As unique as Sault Ste. Marie is, and as unique as the individual personal tramau(s) that led to each Ontarian’s, and more specifically each Saultite’s, opioid addiction, there is one undeniable common thread running through each person’s story… all of them, without exception, are addicted to opiates.

    There’s nothing unique about that MPP Romano.

    So let’s take the fact that everyone who suffers from the health condition called opioid addiction can be identified by their addiction to opiates as our STARTING POINT in the “continuum of care” that you spoke of that will, eventually, and with a lot of work, and over the long haul, and with various and consistent publicly funded and/or loving community, family, and friend personal supports assist each person who suffers from the health condition known as opioid addiction get fully back on the road to health and wellness.

    And I emphasize it will take BOTH publicly funded supports, and family, friend and community supports to ensure that each person who currently suffers from the health condition known as opioid addiction does end up recovering from their health condition.

    But after we identify individuals in our community who suffer from opioid addiction, there is a critically, and I literally mean gravely, important NEXT STEP in order to give all of them the opportunity to travel through the “continuum of care” in order to get back to a place of hope, health, and prosperity.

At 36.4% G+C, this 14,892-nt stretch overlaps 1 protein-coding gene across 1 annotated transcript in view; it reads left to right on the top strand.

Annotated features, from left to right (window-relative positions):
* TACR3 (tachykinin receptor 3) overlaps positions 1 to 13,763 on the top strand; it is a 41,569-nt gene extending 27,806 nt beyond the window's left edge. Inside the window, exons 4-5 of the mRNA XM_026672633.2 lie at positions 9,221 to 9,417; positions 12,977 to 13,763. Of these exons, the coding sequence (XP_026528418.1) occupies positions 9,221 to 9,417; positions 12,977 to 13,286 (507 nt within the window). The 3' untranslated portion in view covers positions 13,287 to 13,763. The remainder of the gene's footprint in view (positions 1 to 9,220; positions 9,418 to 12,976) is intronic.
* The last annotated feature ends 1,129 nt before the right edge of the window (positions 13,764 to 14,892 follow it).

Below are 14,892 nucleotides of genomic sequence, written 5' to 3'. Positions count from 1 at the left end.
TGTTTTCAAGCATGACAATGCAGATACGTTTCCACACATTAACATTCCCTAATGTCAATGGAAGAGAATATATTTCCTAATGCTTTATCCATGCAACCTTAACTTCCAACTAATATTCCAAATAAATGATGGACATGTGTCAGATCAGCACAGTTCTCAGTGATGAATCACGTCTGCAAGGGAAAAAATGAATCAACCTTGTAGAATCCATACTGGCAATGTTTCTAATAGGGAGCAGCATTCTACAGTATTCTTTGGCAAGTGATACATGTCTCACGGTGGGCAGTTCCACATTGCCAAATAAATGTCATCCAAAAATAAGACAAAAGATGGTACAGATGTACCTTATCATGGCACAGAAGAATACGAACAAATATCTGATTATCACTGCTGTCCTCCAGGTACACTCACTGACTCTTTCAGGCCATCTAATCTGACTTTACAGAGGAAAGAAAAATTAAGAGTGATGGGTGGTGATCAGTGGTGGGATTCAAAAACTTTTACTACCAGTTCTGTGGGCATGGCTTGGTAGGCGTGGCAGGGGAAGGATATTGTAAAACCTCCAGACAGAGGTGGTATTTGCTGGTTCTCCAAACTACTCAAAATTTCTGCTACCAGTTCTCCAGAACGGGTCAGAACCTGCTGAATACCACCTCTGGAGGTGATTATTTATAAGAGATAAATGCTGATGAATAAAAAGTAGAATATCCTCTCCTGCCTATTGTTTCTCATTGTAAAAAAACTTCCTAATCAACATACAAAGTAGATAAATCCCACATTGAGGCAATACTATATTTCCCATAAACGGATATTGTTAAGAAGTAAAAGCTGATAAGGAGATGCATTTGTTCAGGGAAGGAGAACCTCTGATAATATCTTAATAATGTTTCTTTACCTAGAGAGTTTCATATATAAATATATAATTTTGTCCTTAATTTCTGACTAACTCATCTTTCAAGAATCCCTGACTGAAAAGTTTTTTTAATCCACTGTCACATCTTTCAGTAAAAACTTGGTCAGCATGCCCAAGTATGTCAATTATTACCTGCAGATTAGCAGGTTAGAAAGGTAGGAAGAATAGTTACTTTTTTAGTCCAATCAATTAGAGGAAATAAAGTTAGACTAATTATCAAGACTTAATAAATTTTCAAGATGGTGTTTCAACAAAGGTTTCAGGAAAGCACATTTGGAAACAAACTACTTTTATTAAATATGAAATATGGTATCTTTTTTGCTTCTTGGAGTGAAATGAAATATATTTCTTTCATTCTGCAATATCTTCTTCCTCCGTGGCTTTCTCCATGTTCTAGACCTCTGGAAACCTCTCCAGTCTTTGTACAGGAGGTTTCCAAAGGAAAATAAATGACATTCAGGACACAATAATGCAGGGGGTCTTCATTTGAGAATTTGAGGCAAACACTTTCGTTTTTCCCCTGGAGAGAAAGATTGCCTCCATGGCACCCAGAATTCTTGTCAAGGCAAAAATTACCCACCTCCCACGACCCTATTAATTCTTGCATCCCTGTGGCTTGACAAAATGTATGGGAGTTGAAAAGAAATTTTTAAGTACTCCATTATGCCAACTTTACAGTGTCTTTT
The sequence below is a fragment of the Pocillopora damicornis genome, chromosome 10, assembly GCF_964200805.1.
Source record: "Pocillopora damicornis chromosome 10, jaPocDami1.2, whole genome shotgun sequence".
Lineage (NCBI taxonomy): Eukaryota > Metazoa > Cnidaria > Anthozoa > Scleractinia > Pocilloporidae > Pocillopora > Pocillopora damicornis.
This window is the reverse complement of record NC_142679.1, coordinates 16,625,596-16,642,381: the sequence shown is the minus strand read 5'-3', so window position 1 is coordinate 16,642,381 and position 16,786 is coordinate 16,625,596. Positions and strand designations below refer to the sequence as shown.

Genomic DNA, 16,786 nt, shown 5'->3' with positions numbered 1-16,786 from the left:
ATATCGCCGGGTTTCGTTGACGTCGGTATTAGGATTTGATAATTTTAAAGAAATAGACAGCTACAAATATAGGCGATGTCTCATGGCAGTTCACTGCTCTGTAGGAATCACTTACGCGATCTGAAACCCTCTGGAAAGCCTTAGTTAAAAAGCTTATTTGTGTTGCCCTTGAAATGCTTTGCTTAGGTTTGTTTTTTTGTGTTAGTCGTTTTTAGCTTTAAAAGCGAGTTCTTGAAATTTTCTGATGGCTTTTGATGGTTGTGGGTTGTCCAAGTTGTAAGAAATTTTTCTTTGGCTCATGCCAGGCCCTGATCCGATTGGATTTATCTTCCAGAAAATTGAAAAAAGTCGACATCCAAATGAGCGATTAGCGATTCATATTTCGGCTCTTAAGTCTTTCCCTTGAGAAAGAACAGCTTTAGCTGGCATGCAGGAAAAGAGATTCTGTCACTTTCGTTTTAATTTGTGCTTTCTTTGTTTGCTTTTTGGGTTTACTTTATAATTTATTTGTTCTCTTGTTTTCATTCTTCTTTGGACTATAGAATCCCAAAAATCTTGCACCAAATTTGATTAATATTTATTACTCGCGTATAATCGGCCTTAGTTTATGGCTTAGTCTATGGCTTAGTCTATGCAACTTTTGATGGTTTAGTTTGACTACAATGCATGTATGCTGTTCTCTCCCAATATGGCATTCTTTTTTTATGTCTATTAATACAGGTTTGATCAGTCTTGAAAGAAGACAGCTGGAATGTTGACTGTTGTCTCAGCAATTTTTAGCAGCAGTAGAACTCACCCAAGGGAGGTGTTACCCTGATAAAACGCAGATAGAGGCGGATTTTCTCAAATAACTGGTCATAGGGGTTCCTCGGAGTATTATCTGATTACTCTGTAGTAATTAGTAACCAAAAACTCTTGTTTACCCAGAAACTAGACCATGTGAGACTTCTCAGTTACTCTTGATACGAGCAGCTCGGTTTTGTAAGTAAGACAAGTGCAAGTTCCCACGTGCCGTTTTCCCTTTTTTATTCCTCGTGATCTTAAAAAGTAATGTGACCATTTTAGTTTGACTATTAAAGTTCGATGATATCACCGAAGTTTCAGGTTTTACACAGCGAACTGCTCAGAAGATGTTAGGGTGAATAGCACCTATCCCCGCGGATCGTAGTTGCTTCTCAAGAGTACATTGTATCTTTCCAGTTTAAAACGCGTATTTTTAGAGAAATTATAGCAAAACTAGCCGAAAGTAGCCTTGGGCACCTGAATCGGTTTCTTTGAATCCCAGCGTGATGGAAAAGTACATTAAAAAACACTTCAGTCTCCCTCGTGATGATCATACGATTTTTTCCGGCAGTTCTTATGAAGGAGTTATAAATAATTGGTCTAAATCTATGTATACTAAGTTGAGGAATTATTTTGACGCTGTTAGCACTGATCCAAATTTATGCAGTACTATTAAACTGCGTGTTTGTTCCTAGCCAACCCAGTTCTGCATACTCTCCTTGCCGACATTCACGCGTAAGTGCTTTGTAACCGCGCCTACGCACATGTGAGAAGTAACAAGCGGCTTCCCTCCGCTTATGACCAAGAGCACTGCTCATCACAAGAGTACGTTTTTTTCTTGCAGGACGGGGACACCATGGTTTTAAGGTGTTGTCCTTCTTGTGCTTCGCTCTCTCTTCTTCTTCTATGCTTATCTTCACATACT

That step being: Keeping all of them alive!

    If you, MPP Romano, would like to play a significant role in keeping all Saultites who suffer from the health condition known as opioid addiction alive, then I urge you to contact me, Mark Brown(I’m in the book), and I will tell you how you, MPP Romano, can get it done at very little cost to the Provincial Government.

    I’m talking, maybe, $500,000 a year to save all the lives of everyone in the Sault who has an opioid addiction. That, so we will have zero overdose deaths going forward instead of the current 2021 bloodbath of approximately 80 opioid-related deaths so far this year alone 🙁

    You and the Ford Government could undeniably start saving Sault lives as early as next week, and start to give these addiction sufferers, and their families and friendsa strong sense of hope for the first time in a very long time.

    Like I said keeping these people alive is the first, and probably most critical step.

    I can see that you care, MPP Romano, and Premier Ford will likely be grateful to you for bringing this opioid addiction life-saving opportunity to him. Premier Ford also seems to be a man who cares about people.

    I look forward to hearing from you MPP Romano. I live around the corner from your uncle J.

    Godspeed MPP Romano.

    Mark Brown